Ed Secondiak says adjustments in someone’s position might be required
Ed Secondiak wants employers to be informed about medicinal marijuana as well as the implications of recreational legalization so they can respond appropriately in the workplace. (Julie Gordon/Reuters)
Ed Secondiak thinks workplaces need to educate their employees on safety with regards to cannabis in light of increased use and pending legalization.
The former RCMP officer said the goal isn’t to punish people, but to be proactive to avoid unintended consequences of marijuana use, like workplace accidents.
“We’re not concerned about whether it’s illegal or legal. Our concerns more so are the impact on the workplace, in particular with safety,” said Secondiak, who is president of the occupational health company ECS Safety Services.
Medicinal marijuana use is on the rise and the federal government has promised legalization legislation.
Rules similar to alcohol, except …
In light of that, Secondiak said there can be confusion about who can smoke marijuana before work.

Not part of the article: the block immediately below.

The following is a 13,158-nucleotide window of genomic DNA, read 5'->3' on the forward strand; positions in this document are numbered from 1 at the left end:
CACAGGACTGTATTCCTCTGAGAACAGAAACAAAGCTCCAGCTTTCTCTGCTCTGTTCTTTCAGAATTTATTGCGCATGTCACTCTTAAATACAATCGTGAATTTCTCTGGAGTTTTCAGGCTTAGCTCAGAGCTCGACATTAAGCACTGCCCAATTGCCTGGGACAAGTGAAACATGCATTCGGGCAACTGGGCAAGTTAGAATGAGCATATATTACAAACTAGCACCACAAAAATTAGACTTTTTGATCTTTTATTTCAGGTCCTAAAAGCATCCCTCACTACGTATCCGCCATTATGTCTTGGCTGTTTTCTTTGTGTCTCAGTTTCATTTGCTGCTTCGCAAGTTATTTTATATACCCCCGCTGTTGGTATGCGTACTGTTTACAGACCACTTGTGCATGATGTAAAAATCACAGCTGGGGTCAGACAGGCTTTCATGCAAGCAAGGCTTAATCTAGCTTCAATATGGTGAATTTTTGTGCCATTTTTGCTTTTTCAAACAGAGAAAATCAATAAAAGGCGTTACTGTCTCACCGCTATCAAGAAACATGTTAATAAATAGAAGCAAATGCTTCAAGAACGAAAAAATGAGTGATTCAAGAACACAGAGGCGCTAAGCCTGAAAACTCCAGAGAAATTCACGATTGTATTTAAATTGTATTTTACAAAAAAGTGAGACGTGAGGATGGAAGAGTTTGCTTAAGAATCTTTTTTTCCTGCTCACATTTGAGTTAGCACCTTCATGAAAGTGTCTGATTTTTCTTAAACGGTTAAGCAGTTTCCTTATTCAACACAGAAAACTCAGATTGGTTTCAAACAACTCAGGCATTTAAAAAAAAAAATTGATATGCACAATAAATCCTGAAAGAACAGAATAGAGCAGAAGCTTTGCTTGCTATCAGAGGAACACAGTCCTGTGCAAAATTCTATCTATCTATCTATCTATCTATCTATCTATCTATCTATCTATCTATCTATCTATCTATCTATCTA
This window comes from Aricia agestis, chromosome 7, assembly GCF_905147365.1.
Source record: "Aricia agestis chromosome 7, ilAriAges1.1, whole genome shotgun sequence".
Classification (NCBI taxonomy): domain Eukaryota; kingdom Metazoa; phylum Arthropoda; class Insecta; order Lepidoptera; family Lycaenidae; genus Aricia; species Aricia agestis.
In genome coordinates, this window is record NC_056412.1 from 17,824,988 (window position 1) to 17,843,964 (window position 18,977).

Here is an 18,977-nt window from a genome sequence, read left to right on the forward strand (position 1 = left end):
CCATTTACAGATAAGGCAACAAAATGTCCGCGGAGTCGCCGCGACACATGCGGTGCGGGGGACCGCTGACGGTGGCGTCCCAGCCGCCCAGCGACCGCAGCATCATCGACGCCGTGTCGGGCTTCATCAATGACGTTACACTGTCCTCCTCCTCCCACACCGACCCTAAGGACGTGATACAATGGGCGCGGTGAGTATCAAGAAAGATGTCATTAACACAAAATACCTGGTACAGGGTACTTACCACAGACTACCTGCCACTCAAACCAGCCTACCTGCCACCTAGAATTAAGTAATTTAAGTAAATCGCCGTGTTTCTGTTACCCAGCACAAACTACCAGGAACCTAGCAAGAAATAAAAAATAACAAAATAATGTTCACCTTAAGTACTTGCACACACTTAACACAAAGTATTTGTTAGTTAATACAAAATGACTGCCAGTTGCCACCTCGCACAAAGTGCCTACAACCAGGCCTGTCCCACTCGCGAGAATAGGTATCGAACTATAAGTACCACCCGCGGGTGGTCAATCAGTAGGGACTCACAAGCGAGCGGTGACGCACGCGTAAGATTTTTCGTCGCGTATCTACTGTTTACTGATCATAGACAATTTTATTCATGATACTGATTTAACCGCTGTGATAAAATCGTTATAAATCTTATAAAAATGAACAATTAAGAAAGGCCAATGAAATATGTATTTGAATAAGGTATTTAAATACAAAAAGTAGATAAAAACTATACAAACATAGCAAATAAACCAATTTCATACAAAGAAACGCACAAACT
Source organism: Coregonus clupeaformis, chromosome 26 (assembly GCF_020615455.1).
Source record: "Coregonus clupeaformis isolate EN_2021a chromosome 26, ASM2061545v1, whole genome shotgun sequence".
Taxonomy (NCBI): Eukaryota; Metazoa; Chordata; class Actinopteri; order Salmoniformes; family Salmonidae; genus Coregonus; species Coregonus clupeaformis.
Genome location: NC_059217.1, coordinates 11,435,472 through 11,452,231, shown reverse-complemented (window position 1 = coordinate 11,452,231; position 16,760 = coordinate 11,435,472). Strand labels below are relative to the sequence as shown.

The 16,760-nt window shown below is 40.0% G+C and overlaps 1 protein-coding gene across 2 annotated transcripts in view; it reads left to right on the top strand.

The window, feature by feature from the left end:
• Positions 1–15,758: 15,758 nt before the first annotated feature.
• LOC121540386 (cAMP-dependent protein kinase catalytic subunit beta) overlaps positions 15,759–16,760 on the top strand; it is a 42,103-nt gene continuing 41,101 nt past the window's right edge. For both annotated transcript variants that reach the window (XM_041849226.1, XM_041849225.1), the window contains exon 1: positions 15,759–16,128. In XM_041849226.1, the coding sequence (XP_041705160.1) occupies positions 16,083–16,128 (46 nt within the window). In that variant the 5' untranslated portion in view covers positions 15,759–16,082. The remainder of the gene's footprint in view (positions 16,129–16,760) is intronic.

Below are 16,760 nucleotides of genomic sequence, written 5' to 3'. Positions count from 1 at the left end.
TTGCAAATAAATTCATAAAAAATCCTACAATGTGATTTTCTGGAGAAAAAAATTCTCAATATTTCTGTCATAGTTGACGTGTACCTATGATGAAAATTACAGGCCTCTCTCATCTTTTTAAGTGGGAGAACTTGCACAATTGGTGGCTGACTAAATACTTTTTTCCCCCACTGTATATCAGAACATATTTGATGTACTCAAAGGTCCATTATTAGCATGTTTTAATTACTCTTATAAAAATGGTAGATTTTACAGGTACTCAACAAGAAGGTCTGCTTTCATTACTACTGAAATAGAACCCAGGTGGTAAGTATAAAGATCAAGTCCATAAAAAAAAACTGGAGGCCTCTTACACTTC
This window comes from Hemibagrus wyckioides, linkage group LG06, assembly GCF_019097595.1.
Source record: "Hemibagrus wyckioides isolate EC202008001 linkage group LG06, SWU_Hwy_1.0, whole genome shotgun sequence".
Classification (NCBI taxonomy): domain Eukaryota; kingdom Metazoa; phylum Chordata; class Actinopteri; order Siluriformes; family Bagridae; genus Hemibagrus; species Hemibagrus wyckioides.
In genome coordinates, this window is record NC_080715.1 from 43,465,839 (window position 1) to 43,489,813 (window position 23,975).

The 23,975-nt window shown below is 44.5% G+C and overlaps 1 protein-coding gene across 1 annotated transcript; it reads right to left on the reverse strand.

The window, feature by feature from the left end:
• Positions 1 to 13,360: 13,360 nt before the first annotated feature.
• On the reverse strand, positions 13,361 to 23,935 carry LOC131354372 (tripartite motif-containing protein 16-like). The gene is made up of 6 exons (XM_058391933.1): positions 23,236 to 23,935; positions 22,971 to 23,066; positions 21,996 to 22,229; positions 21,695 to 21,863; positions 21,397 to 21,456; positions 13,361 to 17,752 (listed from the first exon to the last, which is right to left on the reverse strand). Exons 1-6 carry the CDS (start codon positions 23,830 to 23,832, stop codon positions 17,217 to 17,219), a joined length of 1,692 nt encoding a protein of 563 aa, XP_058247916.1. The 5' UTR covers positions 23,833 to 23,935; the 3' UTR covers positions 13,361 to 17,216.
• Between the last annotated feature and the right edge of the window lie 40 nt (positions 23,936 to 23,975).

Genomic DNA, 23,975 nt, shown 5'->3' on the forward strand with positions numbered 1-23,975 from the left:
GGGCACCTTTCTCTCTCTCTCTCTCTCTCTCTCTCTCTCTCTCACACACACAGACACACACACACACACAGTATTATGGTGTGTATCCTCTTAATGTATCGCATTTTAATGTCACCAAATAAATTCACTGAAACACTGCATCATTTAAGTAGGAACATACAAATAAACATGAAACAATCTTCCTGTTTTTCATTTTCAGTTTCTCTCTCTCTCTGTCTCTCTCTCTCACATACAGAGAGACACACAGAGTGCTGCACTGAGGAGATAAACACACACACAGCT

He said the rules around recreational pot use are no different than regulations on alcohol. The substances are different, but intoxication at work remains the same.
However, he noted, people are prescribed pot and may need to use it at work.
‘We’re trying to make sure people go back home with all the parts they came to work with.’
– Ed Secondiak, ECS Safety Services
The level of impairment varies from person to person based on factors such as the amount consumed, the method of consumption and their level of tolerance.
“In many cases you actually have to go through a trial and error to see how it’s affecting that employee,” said Secondiak.
Employers should be open to discussing marijuana at work so they can collaborate with employees to find the best solution for everyone, he said.
Extra care with ‘safety sensitive positions’
Secondiak said it’s important that people don’t work in “safety sensitive positions” if they’re using recreationally or medicinally. A safety sensitive position is one where accidents, injuries or fatalities can happen, such as a machinery operator or a medical professional.
“We’re trying to make sure people go back home with all the parts they came to work with.”
Employers may need to accommodate medicinal marijuana users who do work in safety sensitive positions by finding them a different role or examining types of leave, he said.
He noted it often comes down to whether or not the individual can do their job and that often depends on how complex the job is.
On Tuesday, Secondiak will give a talk at a Saskatchewan Workers’ Compensation Board event in Saskatoon.
Original article can be found here